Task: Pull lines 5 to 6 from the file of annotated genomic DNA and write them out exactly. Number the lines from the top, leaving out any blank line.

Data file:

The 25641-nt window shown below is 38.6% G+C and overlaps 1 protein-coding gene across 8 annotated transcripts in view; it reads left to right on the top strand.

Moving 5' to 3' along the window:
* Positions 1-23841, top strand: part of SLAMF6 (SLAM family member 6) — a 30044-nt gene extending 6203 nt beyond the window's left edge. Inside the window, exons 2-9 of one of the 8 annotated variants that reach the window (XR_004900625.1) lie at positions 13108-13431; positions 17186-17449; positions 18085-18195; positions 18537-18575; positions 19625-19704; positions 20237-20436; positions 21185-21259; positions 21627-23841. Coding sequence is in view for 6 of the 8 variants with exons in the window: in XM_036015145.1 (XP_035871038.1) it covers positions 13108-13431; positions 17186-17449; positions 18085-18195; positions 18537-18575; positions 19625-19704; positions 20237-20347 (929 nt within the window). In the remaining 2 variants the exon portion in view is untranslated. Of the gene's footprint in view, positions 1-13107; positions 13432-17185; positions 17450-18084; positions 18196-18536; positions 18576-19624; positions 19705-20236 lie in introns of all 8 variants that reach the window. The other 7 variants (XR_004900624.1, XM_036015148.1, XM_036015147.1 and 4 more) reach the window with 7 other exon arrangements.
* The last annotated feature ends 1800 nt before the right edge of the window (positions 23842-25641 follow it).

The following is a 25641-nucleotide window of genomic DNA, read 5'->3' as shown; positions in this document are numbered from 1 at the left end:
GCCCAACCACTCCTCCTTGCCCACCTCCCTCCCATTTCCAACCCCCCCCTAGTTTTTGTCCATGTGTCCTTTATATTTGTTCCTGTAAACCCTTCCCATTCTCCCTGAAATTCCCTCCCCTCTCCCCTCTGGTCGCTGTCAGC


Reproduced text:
The following is a 25641-nucleotide window of genomic DNA, read 5'->3' as shown; positions in this document are numbered from 1 at the left end:
GCCCAACCACTCCTCCTTGCCCACCTCCCTCCCATTTCCAACCCCCCCCTAGTTTTTGTCCATGTGTCCTTTATATTTGTTCCTGTAAACCCTTCCCATTCTCCCTGAAATTCCCTCCCCTCTCCCCTCTGGTCGCTGTCAGC